Petitions (Cotton Textile Industry)

– in the House of Commons at 12:00 am on 29 January 1959.

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Photo of Mr Charles Hale Mr Charles Hale , Oldham West 12:00, 29 January 1959

I have two Petitions to present to the House, which, with the leave of the House, I will present contemporaneously.

The first is addressed to this honourable House by 6,000 of Her Majesty's loyal citizens in or about the Urban District of Chadderton, in the Parliamentary Division of Oldham, West, in the Royal Duchy of Lancaster, and it prays the High Court of Parliament to intervene to protect them from the follies of Her Majesty's principal personal servants who have been temporarily, and they think unwisely, appointed to take charge of affairs in (he Royal Duchy and throughout the Realm.

The Petition calls attention, with justifiable pride, to the long record of the Urban District of Chadderton in the textile industry and to its former prosperity. It urges that measures should be taken forthwith to revive and reinvigorate the industry. It calls attention to the increasing distress which is being caused in this once prosperous urban district, and it urges upon the High Court of Parliament the necessity for early and helpful action.

The life of the County Borough of Oldham has always hung by a thread, a thread spun of cotton as fine as gossamer, but capable of bearing almost any weight by its craftsmanship, except the weight of a long period of Tory Government.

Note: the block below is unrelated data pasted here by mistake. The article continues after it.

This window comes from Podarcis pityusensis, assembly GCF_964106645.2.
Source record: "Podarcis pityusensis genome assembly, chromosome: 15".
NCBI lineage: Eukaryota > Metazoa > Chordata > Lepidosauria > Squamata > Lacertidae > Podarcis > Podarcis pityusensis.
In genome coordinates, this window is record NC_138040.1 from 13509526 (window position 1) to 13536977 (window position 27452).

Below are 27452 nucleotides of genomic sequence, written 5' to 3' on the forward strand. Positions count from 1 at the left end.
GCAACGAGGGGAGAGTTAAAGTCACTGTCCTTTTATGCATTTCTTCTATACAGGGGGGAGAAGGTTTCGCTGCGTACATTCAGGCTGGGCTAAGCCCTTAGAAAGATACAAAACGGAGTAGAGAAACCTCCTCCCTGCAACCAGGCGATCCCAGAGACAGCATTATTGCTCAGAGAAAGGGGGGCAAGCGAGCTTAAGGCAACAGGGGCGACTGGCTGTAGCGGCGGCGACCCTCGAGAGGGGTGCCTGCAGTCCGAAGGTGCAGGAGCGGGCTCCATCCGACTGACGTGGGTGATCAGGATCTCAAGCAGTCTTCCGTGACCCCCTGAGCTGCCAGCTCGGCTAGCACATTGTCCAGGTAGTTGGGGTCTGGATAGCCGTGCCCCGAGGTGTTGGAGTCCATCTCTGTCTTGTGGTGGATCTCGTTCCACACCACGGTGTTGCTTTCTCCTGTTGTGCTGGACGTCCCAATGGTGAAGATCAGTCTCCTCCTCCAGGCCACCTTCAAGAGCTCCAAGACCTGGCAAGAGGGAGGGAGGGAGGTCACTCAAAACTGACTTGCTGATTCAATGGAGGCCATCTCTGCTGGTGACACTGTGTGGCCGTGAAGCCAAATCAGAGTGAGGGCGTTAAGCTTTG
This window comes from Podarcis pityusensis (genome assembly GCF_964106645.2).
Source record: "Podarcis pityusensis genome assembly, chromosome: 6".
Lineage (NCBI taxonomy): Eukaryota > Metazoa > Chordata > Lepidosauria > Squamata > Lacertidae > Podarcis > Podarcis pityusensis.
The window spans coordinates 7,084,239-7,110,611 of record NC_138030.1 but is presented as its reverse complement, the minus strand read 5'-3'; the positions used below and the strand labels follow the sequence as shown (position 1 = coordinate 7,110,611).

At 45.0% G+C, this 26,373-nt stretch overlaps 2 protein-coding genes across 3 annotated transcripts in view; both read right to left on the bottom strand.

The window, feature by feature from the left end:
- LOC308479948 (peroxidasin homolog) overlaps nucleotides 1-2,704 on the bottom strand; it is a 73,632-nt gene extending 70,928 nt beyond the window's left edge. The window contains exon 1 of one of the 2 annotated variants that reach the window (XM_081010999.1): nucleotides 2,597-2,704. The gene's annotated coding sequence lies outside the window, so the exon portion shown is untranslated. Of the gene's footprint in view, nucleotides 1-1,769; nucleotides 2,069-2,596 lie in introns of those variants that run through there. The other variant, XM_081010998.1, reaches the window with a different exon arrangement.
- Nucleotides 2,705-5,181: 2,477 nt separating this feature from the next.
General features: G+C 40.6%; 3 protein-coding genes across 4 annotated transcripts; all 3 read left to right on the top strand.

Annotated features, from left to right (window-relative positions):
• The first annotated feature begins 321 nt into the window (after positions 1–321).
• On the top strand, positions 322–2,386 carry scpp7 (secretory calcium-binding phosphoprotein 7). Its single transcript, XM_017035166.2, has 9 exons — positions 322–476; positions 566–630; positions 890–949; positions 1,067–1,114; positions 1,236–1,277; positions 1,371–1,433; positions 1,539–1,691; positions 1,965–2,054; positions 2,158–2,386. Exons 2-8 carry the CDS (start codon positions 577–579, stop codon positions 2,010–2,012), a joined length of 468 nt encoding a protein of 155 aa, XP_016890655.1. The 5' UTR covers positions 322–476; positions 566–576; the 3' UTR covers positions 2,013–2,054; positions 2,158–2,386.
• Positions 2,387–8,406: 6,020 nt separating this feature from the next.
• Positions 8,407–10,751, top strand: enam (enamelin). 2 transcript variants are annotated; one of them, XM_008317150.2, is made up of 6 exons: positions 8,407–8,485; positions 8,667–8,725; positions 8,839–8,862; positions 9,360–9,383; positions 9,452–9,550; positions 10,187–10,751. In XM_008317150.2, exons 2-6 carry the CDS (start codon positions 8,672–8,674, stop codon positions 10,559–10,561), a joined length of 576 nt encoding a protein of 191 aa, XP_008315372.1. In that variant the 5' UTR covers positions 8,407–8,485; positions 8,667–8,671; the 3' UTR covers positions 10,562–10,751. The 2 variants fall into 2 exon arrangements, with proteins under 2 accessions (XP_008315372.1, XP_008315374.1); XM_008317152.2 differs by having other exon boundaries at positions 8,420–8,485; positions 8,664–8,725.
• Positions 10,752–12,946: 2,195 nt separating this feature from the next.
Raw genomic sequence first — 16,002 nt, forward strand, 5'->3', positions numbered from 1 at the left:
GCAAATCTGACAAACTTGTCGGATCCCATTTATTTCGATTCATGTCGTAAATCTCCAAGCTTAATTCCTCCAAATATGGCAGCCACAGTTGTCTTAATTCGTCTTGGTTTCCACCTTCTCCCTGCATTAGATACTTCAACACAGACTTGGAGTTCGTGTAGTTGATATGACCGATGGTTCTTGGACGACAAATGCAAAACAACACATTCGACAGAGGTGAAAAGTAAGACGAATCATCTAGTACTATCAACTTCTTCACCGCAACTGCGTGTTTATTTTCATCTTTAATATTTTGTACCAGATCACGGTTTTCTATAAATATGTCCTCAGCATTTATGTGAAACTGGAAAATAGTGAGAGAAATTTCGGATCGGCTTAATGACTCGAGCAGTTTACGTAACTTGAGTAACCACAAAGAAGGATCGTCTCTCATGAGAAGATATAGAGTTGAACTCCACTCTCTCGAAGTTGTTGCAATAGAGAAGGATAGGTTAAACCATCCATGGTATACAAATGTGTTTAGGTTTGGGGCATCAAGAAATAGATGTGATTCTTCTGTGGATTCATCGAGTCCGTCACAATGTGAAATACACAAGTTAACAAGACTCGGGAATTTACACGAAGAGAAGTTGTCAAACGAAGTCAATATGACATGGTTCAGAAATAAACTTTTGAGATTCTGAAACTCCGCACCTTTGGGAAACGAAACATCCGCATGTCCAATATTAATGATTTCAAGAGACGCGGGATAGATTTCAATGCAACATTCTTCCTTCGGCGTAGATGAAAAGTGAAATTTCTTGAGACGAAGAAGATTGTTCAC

I have to present a Petition on behalf of about 16,000 or 17,000 of the inhabitants of the County Borough of Oldham which has been bound in gold and black —gold for glories that are now past and black for the inspissated industrial gloom of today. The Petition also calls attention to the fact that the official unemployment figures do not reflect the true position on account of the manner in which those figures are ascertained and it is beyond question that the unemployment and short-time working are greater than is revealed by the official figures. The Petition calls attention to mounting unemployment in Oldham, which is now of the order of 10 per cent, among textile workers and 7 per cent, overall, and prays that your honourable House take action without delay to limit the import of cheap textiles, to devote itself to saving the cotton towns of Lancashire from becoming derelict by taking action to stimulate aid reinvigorate the textile industry. Both Petitions conclude with words that are traditional, but are more than traditional, because tonight many people in Oldham will be praying that our sons of 15 will not be left without employment and that our men of 50 will not be cast aside on to the industrial waste heap.

Those are the two Petitions which I beg this honourable House to receive.

To lie upon the Table.